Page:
Autobiography of a Content Chunk

Johunnnnnn is a technical communicator. As the meeting room opened, he came out and picked “Single Sourcing: Building Modular Documentation” from the rack and settled in his chair. It was drizzling outside. There were doubts—for strategy, goals, and for tools.

The whole work culture was passionate—to plan scalable and branded content that works towards the right customer experience goals. There was a white board behind his chair and the meeting minutes listed there pointed to some undefined energy. He was running late to present the roadmap on next Tuesday and the book helped him with some clarity on defining the content process.

In the evening, the passion took over the man and he just wandered into the content strategy tent.


“Not sure.”


“You never know.”

“What if?”

Doubts. Needs. Goals.

Finally, he quit within a few days not aware of a little promising life evolving in that culture.

It was me. Soon I saw the light, and they named me widget-intro. The industry calls me a content chunk. I was described as:

“A widget is a logically organized group of data available on your dashboard. A widget can also show attached data within a contact, company, deal, case or an event.”

I saw the world around me, different and busy faces saying Hello to me. A marketer in the team often stroked my cheeks and once a customer support engineer referred to me in a support ticket conversation.

Sometimes my dress was readjusted for small tags. I was not sure of the purpose of those tags; and not everyone else knew it.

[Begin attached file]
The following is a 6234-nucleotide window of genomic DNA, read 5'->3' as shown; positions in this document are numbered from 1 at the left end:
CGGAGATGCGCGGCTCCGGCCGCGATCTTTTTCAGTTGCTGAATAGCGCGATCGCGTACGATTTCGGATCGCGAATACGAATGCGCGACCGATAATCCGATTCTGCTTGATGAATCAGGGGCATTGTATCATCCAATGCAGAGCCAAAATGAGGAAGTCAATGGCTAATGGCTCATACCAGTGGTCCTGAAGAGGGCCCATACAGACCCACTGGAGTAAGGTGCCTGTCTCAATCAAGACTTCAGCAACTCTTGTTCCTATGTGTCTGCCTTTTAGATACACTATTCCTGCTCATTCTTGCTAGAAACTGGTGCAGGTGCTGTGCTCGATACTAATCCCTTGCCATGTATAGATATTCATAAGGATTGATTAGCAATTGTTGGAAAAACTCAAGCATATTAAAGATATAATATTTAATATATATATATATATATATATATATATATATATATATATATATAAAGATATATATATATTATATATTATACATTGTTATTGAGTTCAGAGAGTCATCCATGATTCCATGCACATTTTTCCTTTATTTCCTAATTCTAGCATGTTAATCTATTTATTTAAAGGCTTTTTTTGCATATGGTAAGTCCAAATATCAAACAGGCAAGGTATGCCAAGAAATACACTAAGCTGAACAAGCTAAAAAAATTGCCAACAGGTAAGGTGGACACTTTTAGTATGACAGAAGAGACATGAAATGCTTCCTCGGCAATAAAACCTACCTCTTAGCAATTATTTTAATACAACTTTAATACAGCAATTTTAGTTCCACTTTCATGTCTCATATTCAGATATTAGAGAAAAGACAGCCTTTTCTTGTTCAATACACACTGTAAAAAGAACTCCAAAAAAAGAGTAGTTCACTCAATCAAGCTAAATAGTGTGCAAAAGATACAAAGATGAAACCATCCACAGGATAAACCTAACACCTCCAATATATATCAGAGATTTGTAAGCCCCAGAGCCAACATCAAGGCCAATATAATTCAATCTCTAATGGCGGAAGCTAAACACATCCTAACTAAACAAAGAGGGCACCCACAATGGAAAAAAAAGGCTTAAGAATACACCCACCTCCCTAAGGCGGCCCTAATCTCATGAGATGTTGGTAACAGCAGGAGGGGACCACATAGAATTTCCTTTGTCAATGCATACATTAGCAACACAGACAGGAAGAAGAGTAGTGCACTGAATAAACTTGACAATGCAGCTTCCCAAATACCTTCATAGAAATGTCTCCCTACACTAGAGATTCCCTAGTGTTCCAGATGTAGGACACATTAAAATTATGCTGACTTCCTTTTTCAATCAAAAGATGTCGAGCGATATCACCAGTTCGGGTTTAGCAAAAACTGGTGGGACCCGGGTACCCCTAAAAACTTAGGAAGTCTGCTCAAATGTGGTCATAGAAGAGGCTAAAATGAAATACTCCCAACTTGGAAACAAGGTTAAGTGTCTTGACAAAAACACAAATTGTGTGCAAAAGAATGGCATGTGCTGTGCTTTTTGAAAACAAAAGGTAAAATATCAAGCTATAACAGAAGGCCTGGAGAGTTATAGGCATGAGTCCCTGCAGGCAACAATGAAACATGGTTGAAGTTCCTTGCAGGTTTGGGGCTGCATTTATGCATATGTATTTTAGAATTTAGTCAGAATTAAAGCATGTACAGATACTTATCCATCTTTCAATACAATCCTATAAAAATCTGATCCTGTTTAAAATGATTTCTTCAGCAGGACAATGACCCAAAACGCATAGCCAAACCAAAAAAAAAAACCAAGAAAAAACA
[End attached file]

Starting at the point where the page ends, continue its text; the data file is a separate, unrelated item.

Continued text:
Soon, an engineer put me a DITA cradle, before moving to another bedding, and then finally to another, more structured bedding. I loved all the misplaced attention.

On same day, I saw a coffee table high pitch discussion where engineers were arguing for something related to my cradle. One wanted a wooden and grilled enclosure, and another preferred a metallic structure that was more open. They were talking about shelf-lifereuseaccessibility, and such variables.

I was not worried because whenever anyone came to me, they brought their own cushion, and with their characteristic smile while holding me. I was comfortable everywhere, every time.

In no time, I was in a group where many identities like me were assembled for a specific goal. I overheard that it was for a new content type called skating team. There was a manager who enrolled me into a music group, and I was also told to escort a small group of chunks to the ground, for assembly. I learned that I could fit in different roles. As if I was being reused. I was growing.

One day, as I was listening to my music class instructor, the skating coach borrowed me to prepare me for some competition. When I landed in the skating rink for practice, I had to wait for 45 minutes for my turn. I wish I could finish my music class.

I felt bad. I quickly recalled the coffee table discussion between two engineers, for my cradle. Was it about ownership?

Next week, we were packaged in batches. As if to entertain an audience for a music show. A few of us were joining them as individuals, without batch mates. The individuals appeared to be more responsible. The show started and the participants were landing on stage, by their turn. Next moment, the anchor announced my name and I got a shock of my life when one more widget-intro walked on the stage. So, there were two widget-intros. He looked like my fraternal twin.

Signs of chaos.